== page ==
“It is not always a smooth journey for them,” Kerner said.
Because more births have been a trend in recent years, a new service offers moms and dads a week in a motel after the birth and leaving the hospital. “This gives them a chance to bond as a family before going back into the mobile shelter,” Kerner said.
The reality for Winter Nights is the families it is accommodating are staying longer due to the lack of housing for those it serves.
“We’re doing what we can, and we are doing pretty well,” Kerner said of the emergency shelter.
Other outlets providing help
About 25 percent of the homeless prevention clients served by Shelter Inc. receive intensive case management services in addition to limited financial assistance.
Similar to Winter Nights, each Shelter Inc. family creates a self-sufficiency action plan with written goals and objectives to help them move toward economic stability. Using a combination of financial support, case management and individualized strategies, it helps families and individuals in crisis maintain or obtain housing, achieve greater stability and make progress toward self-sufficiency.
Shelter Inc., like other organizations, continues to seek ways to bolster its offerings. Many staff members participate in the annual Point In Time Count of homeless who live “on the streets.” It also has an outreach worker who returns to encampments to encourage entry to shelters and programs to regain self-sufficiency in housing.
Support services include tutoring from credentialed teachers for adults and children living at the Mountain View Emergency Shelter in Martinez, mental health counseling, the Positive Parenting Program that promotes healthy relationships and providing family workshops that foster the importance of healthy, nutritious meals.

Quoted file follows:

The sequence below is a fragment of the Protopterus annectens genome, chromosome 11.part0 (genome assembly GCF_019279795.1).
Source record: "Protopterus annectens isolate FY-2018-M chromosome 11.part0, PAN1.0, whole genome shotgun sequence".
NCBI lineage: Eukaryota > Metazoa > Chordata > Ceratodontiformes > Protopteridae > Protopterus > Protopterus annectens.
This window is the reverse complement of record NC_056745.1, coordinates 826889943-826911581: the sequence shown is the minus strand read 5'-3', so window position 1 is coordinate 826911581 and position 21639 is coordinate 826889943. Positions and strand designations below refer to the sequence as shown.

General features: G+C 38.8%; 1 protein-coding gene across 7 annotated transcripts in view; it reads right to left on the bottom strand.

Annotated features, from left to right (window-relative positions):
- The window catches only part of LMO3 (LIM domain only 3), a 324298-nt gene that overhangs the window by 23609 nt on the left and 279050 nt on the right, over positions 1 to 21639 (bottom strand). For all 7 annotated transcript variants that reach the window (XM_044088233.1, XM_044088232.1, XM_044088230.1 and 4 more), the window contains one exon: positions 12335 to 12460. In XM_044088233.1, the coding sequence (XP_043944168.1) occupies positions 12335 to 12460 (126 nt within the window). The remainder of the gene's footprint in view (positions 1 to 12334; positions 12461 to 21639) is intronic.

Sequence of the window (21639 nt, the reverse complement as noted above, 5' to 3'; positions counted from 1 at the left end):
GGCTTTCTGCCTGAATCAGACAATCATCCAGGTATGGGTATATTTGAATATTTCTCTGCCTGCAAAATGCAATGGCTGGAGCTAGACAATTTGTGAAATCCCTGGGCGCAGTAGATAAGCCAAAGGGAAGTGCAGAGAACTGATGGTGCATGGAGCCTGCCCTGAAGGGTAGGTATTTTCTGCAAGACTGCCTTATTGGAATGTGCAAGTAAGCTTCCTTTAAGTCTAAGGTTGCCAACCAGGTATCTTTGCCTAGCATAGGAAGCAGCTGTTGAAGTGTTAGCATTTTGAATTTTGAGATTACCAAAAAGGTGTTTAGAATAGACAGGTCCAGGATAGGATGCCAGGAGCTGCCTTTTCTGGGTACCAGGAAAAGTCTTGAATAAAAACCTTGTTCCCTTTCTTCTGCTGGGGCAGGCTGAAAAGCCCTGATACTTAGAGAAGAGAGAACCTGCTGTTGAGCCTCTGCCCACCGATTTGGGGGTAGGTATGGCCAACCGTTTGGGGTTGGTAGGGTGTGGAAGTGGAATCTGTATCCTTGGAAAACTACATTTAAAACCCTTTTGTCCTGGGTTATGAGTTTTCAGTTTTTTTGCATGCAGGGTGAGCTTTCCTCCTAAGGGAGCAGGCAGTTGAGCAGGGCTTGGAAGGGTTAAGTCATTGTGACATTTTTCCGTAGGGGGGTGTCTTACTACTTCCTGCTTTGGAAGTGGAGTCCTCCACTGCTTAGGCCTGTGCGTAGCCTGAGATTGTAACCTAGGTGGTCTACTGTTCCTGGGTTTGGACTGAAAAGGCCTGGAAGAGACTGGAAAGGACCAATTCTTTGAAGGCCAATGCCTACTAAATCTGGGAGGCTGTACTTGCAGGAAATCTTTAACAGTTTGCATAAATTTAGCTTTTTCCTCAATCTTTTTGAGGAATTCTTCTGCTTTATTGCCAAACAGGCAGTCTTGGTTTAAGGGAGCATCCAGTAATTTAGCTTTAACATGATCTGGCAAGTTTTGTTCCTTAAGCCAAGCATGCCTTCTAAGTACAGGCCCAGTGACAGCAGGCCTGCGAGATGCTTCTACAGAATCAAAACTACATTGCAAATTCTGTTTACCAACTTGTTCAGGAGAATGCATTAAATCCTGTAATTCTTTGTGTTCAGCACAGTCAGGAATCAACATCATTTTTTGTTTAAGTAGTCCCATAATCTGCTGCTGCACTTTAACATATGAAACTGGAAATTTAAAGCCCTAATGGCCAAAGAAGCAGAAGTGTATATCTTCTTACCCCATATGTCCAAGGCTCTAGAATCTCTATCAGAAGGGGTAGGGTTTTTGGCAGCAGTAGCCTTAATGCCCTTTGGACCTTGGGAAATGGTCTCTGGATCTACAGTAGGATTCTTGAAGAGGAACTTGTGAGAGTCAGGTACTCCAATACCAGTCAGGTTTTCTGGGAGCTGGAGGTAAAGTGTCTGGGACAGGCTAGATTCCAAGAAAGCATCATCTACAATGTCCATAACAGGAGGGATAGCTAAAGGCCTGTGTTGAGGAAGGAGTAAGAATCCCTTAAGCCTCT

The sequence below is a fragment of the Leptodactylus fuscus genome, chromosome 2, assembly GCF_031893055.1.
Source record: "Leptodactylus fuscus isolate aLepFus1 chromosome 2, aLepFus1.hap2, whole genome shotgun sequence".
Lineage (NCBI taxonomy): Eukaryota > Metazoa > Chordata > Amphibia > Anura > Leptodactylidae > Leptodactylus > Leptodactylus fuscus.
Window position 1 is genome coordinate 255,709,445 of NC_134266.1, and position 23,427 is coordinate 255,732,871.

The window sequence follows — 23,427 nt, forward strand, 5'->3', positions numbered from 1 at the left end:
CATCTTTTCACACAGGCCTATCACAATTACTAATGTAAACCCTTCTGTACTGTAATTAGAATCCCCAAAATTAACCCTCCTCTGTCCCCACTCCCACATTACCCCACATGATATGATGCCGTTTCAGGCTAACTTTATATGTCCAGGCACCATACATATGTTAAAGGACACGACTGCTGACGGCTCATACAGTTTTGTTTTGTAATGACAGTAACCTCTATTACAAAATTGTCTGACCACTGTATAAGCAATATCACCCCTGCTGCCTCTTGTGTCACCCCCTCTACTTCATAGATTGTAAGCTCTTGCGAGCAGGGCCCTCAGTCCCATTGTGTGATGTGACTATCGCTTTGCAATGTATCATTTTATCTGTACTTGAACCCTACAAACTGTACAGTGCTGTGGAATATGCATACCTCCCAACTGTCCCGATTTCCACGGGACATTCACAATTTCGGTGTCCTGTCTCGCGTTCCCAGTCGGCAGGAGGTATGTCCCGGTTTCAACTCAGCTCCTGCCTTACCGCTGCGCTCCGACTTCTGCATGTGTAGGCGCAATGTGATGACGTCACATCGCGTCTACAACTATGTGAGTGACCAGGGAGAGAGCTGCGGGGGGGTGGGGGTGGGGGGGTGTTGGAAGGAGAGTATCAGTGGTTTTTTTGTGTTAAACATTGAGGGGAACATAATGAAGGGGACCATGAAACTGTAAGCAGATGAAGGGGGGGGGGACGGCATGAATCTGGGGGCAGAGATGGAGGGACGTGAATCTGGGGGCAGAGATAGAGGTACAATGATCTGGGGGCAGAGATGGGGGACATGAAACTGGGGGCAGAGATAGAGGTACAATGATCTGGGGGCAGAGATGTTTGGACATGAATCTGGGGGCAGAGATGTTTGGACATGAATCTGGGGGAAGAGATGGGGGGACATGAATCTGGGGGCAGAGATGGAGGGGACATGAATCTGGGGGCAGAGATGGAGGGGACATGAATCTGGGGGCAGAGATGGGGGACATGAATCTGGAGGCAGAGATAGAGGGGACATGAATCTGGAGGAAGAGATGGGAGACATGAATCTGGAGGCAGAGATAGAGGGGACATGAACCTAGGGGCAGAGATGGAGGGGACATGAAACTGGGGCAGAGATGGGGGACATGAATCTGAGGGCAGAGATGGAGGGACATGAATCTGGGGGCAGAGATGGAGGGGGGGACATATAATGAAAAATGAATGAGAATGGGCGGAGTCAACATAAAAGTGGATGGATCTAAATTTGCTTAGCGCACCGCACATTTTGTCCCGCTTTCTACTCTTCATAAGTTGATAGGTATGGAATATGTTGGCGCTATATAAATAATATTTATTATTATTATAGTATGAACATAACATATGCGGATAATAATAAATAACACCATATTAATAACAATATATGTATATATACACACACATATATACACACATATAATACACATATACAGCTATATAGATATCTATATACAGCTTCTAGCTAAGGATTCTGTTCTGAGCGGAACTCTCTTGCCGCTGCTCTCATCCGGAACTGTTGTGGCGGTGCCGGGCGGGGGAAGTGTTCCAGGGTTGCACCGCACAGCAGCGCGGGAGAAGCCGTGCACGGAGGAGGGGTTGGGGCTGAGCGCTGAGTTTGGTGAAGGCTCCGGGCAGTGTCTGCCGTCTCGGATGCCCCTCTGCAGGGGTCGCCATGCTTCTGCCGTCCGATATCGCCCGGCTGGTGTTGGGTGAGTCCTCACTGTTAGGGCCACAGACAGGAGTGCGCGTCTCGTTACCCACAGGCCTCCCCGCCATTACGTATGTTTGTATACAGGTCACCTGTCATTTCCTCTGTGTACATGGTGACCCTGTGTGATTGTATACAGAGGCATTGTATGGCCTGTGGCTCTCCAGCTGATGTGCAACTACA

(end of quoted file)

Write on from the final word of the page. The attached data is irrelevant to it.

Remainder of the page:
Shelters of Hope, new this past fall with funds from Veteran Affairs, is another bridge for veterans struggling with homelessness. Shelter Inc. currently offers three homes in Contra Costa County, including one on the Concord-Pleasant Hill border.
This kind of transitional housing is necessary because veterans often have a housing voucher but haven’t found a place to accept it yet. They also may be working on health issues and increasing their income to stabilize into permanent housing.
“Our shelters and services are collaborative relationships where the participants work with case managers to establish their own goals to increase employment income through training programs, learn budgeting techniques, and find the most affordable and appropriate housing to suit their particular situation,” Clemens said.
Trinity Center in Walnut Creek takes a membership-based approach in serving chronically homeless adults. More than 25 percent of the homeless going through the center are from Concord.
First, they conduct an interview to figure out the individual’s particular needs. Then, if the person is willing to commit to Trinity’s program, a more in-depth dive follows, said Donna Colombo, founder and advisor.